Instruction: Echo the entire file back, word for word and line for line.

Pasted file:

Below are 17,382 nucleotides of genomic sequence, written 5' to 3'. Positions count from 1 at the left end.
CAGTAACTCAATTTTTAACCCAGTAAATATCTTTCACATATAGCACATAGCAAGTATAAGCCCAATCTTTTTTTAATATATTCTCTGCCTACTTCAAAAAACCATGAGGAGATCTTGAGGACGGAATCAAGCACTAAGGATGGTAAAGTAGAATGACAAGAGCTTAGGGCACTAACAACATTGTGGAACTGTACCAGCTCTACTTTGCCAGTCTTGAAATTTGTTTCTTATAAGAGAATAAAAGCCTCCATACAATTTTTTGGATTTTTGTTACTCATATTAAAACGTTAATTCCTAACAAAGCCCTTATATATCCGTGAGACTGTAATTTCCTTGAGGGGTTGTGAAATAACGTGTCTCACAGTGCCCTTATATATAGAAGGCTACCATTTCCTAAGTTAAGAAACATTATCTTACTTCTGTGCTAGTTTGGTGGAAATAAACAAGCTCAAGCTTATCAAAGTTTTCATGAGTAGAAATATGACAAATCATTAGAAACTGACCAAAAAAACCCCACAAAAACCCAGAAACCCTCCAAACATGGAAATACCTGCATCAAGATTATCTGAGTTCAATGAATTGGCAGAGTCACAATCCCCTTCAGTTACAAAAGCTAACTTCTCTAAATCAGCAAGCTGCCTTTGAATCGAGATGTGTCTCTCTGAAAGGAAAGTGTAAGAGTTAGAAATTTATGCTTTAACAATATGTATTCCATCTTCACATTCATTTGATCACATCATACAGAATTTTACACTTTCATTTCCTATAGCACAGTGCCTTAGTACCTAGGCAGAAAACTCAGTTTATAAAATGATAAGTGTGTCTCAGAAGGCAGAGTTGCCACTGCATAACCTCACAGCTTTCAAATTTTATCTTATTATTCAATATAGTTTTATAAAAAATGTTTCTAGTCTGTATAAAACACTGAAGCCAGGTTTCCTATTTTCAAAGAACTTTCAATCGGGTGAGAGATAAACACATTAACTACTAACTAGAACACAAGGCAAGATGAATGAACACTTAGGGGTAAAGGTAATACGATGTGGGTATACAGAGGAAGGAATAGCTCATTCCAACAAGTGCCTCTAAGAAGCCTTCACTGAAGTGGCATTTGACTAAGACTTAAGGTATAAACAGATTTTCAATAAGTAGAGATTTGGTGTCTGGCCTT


Below are 17,382 nucleotides of genomic sequence, written 5' to 3'. Positions count from 1 at the left end.
CAGTAACTCAATTTTTAACCCAGTAAATATCTTTCACATATAGCACATAGCAAGTATAAGCCCAATCTTTTTTTAATATATTCTCTGCCTACTTCAAAAAACCATGAGGAGATCTTGAGGACGGAATCAAGCACTAAGGATGGTAAAGTAGAATGACAAGAGCTTAGGGCACTAACAACATTGTGGAACTGTACCAGCTCTACTTTGCCAGTCTTGAAATTTGTTTCTTATAAGAGAATAAAAGCCTCCATACAATTTTTTGGATTTTTGTTACTCATATTAAAACGTTAATTCCTAACAAAGCCCTTATATATCCGTGAGACTGTAATTTCCTTGAGGGGTTGTGAAATAACGTGTCTCACAGTGCCCTTATATATAGAAGGCTACCATTTCCTAAGTTAAGAAACATTATCTTACTTCTGTGCTAGTTTGGTGGAAATAAACAAGCTCAAGCTTATCAAAGTTTTCATGAGTAGAAATATGACAAATCATTAGAAACTGACCAAAAAAACCCCACAAAAACCCAGAAACCCTCCAAACATGGAAATACCTGCATCAAGATTATCTGAGTTCAATGAATTGGCAGAGTCACAATCCCCTTCAGTTACAAAAGCTAACTTCTCTAAATCAGCAAGCTGCCTTTGAATCGAGATGTGTCTCTCTGAAAGGAAAGTGTAAGAGTTAGAAATTTATGCTTTAACAATATGTATTCCATCTTCACATTCATTTGATCACATCATACAGAATTTTACACTTTCATTTCCTATAGCACAGTGCCTTAGTACCTAGGCAGAAAACTCAGTTTATAAAATGATAAGTGTGTCTCAGAAGGCAGAGTTGCCACTGCATAACCTCACAGCTTTCAAATTTTATCTTATTATTCAATATAGTTTTATAAAAAATGTTTCTAGTCTGTATAAAACACTGAAGCCAGGTTTCCTATTTTCAAAGAACTTTCAATCGGGTGAGAGATAAACACATTAACTACTAACTAGAACACAAGGCAAGATGAATGAACACTTAGGGGTAAAGGTAATACGATGTGGGTATACAGAGGAAGGAATAGCTCATTCCAACAAGTGCCTCTAAGAAGCCTTCACTGAAGTGGCATTTGACTAAGACTTAAGGTATAAACAGATTTTCAATAAGTAGAGATTTGGTGTCTGGCCTT